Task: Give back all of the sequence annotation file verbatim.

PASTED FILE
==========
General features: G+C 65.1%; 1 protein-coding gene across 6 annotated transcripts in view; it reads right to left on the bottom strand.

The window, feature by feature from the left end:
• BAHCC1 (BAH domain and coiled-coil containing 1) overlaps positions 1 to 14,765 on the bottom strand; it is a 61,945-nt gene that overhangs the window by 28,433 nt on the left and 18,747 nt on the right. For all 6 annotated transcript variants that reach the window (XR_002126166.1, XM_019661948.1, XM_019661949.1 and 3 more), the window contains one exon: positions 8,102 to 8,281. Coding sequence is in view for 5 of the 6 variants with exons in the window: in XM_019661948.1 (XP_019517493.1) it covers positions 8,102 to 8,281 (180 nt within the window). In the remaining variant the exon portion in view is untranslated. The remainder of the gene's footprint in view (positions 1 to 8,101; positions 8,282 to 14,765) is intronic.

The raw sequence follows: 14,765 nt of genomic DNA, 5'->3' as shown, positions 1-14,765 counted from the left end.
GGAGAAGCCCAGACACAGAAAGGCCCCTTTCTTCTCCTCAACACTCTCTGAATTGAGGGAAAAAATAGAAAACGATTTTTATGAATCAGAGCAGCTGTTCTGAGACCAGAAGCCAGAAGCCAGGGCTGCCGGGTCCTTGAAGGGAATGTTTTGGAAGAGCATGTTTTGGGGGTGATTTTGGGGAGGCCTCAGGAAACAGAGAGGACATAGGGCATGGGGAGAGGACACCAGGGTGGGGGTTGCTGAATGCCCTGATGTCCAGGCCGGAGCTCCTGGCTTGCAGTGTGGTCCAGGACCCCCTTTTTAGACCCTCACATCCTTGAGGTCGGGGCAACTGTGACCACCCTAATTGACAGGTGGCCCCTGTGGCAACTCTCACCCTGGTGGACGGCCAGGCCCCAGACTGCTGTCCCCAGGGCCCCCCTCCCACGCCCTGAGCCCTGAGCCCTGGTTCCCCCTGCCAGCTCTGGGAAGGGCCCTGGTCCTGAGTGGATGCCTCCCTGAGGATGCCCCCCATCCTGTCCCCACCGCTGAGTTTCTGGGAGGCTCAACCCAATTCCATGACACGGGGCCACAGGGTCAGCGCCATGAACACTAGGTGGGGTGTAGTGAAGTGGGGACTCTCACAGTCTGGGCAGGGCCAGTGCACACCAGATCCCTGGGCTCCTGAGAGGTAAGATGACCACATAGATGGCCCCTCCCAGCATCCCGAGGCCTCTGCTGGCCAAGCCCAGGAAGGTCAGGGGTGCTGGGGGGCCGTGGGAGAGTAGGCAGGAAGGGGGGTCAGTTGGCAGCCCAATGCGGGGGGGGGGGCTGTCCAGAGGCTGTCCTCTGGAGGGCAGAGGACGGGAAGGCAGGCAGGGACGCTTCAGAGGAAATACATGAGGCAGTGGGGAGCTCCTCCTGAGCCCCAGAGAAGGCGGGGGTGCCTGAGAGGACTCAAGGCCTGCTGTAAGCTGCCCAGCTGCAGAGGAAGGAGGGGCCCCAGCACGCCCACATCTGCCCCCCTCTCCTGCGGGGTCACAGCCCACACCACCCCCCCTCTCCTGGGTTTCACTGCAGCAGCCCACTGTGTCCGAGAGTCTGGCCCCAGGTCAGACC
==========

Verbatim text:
General features: G+C 65.1%; 1 protein-coding gene across 6 annotated transcripts in view; it reads right to left on the bottom strand.

The window, feature by feature from the left end:
• BAHCC1 (BAH domain and coiled-coil containing 1) overlaps positions 1 to 14,765 on the bottom strand; it is a 61,945-nt gene that overhangs the window by 28,433 nt on the left and 18,747 nt on the right. For all 6 annotated transcript variants that reach the window (XR_002126166.1, XM_019661948.1, XM_019661949.1 and 3 more), the window contains one exon: positions 8,102 to 8,281. Coding sequence is in view for 5 of the 6 variants with exons in the window: in XM_019661948.1 (XP_019517493.1) it covers positions 8,102 to 8,281 (180 nt within the window). In the remaining variant the exon portion in view is untranslated. The remainder of the gene's footprint in view (positions 1 to 8,101; positions 8,282 to 14,765) is intronic.

The raw sequence follows: 14,765 nt of genomic DNA, 5'->3' as shown, positions 1-14,765 counted from the left end.
GGAGAAGCCCAGACACAGAAAGGCCCCTTTCTTCTCCTCAACACTCTCTGAATTGAGGGAAAAAATAGAAAACGATTTTTATGAATCAGAGCAGCTGTTCTGAGACCAGAAGCCAGAAGCCAGGGCTGCCGGGTCCTTGAAGGGAATGTTTTGGAAGAGCATGTTTTGGGGGTGATTTTGGGGAGGCCTCAGGAAACAGAGAGGACATAGGGCATGGGGAGAGGACACCAGGGTGGGGGTTGCTGAATGCCCTGATGTCCAGGCCGGAGCTCCTGGCTTGCAGTGTGGTCCAGGACCCCCTTTTTAGACCCTCACATCCTTGAGGTCGGGGCAACTGTGACCACCCTAATTGACAGGTGGCCCCTGTGGCAACTCTCACCCTGGTGGACGGCCAGGCCCCAGACTGCTGTCCCCAGGGCCCCCCTCCCACGCCCTGAGCCCTGAGCCCTGGTTCCCCCTGCCAGCTCTGGGAAGGGCCCTGGTCCTGAGTGGATGCCTCCCTGAGGATGCCCCCCATCCTGTCCCCACCGCTGAGTTTCTGGGAGGCTCAACCCAATTCCATGACACGGGGCCACAGGGTCAGCGCCATGAACACTAGGTGGGGTGTAGTGAAGTGGGGACTCTCACAGTCTGGGCAGGGCCAGTGCACACCAGATCCCTGGGCTCCTGAGAGGTAAGATGACCACATAGATGGCCCCTCCCAGCATCCCGAGGCCTCTGCTGGCCAAGCCCAGGAAGGTCAGGGGTGCTGGGGGGCCGTGGGAGAGTAGGCAGGAAGGGGGGTCAGTTGGCAGCCCAATGCGGGGGGGGGGGCTGTCCAGAGGCTGTCCTCTGGAGGGCAGAGGACGGGAAGGCAGGCAGGGACGCTTCAGAGGAAATACATGAGGCAGTGGGGAGCTCCTCCTGAGCCCCAGAGAAGGCGGGGGTGCCTGAGAGGACTCAAGGCCTGCTGTAAGCTGCCCAGCTGCAGAGGAAGGAGGGGCCCCAGCACGCCCACATCTGCCCCCCTCTCCTGCGGGGTCACAGCCCACACCACCCCCCCTCTCCTGGGTTTCACTGCAGCAGCCCACTGTGTCCGAGAGTCTGGCCCCAGGTCAGACC